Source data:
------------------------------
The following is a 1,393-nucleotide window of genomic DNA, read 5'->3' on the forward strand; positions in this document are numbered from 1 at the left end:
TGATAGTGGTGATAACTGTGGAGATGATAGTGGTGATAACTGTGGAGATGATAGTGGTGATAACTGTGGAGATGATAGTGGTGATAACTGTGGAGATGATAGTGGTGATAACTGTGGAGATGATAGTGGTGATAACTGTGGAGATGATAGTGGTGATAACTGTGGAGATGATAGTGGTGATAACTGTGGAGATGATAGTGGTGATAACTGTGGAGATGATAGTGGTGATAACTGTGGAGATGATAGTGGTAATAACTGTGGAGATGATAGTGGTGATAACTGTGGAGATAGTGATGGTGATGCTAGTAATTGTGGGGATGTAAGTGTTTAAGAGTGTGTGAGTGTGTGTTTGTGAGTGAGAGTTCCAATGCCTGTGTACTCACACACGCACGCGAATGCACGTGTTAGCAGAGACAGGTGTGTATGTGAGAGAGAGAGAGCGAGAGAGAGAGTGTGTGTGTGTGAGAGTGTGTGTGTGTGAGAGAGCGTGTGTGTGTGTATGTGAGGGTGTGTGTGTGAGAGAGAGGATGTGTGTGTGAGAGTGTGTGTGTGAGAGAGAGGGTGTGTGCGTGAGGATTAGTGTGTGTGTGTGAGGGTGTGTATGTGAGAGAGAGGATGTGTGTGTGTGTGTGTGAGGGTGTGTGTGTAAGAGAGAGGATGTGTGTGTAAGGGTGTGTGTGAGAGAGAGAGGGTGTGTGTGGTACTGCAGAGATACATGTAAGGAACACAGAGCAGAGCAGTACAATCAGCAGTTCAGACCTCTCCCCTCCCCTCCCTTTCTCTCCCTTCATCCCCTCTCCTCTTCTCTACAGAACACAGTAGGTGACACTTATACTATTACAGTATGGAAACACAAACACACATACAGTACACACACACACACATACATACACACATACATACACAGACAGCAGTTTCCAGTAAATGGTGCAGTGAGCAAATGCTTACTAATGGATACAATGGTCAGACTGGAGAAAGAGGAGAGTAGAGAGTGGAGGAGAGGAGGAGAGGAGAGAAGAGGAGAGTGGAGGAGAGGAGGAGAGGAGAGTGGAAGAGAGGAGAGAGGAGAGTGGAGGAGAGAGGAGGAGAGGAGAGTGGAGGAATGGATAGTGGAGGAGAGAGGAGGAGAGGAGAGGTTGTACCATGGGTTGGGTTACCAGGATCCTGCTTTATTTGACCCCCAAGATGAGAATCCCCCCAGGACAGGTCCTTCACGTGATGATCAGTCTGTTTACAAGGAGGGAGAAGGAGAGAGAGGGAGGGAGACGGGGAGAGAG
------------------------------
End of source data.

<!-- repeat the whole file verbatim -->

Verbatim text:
The following is a 1,393-nucleotide window of genomic DNA, read 5'->3' on the forward strand; positions in this document are numbered from 1 at the left end:
TGATAGTGGTGATAACTGTGGAGATGATAGTGGTGATAACTGTGGAGATGATAGTGGTGATAACTGTGGAGATGATAGTGGTGATAACTGTGGAGATGATAGTGGTGATAACTGTGGAGATGATAGTGGTGATAACTGTGGAGATGATAGTGGTGATAACTGTGGAGATGATAGTGGTGATAACTGTGGAGATGATAGTGGTGATAACTGTGGAGATGATAGTGGTGATAACTGTGGAGATGATAGTGGTAATAACTGTGGAGATGATAGTGGTGATAACTGTGGAGATAGTGATGGTGATGCTAGTAATTGTGGGGATGTAAGTGTTTAAGAGTGTGTGAGTGTGTGTTTGTGAGTGAGAGTTCCAATGCCTGTGTACTCACACACGCACGCGAATGCACGTGTTAGCAGAGACAGGTGTGTATGTGAGAGAGAGAGAGCGAGAGAGAGAGTGTGTGTGTGTGAGAGTGTGTGTGTGTGAGAGAGCGTGTGTGTGTGTATGTGAGGGTGTGTGTGTGAGAGAGAGGATGTGTGTGTGAGAGTGTGTGTGTGAGAGAGAGGGTGTGTGCGTGAGGATTAGTGTGTGTGTGTGAGGGTGTGTATGTGAGAGAGAGGATGTGTGTGTGTGTGTGTGAGGGTGTGTGTGTAAGAGAGAGGATGTGTGTGTAAGGGTGTGTGTGAGAGAGAGAGGGTGTGTGTGGTACTGCAGAGATACATGTAAGGAACACAGAGCAGAGCAGTACAATCAGCAGTTCAGACCTCTCCCCTCCCCTCCCTTTCTCTCCCTTCATCCCCTCTCCTCTTCTCTACAGAACACAGTAGGTGACACTTATACTATTACAGTATGGAAACACAAACACACATACAGTACACACACACACACATACATACACACATACATACACAGACAGCAGTTTCCAGTAAATGGTGCAGTGAGCAAATGCTTACTAATGGATACAATGGTCAGACTGGAGAAAGAGGAGAGTAGAGAGTGGAGGAGAGGAGGAGAGGAGAGAAGAGGAGAGTGGAGGAGAGGAGGAGAGGAGAGTGGAAGAGAGGAGAGAGGAGAGTGGAGGAGAGAGGAGGAGAGGAGAGTGGAGGAATGGATAGTGGAGGAGAGAGGAGGAGAGGAGAGGTTGTACCATGGGTTGGGTTACCAGGATCCTGCTTTATTTGACCCCCAAGATGAGAATCCCCCCAGGACAGGTCCTTCACGTGATGATCAGTCTGTTTACAAGGAGGGAGAAGGAGAGAGAGGGAGGGAGACGGGGAGAGAG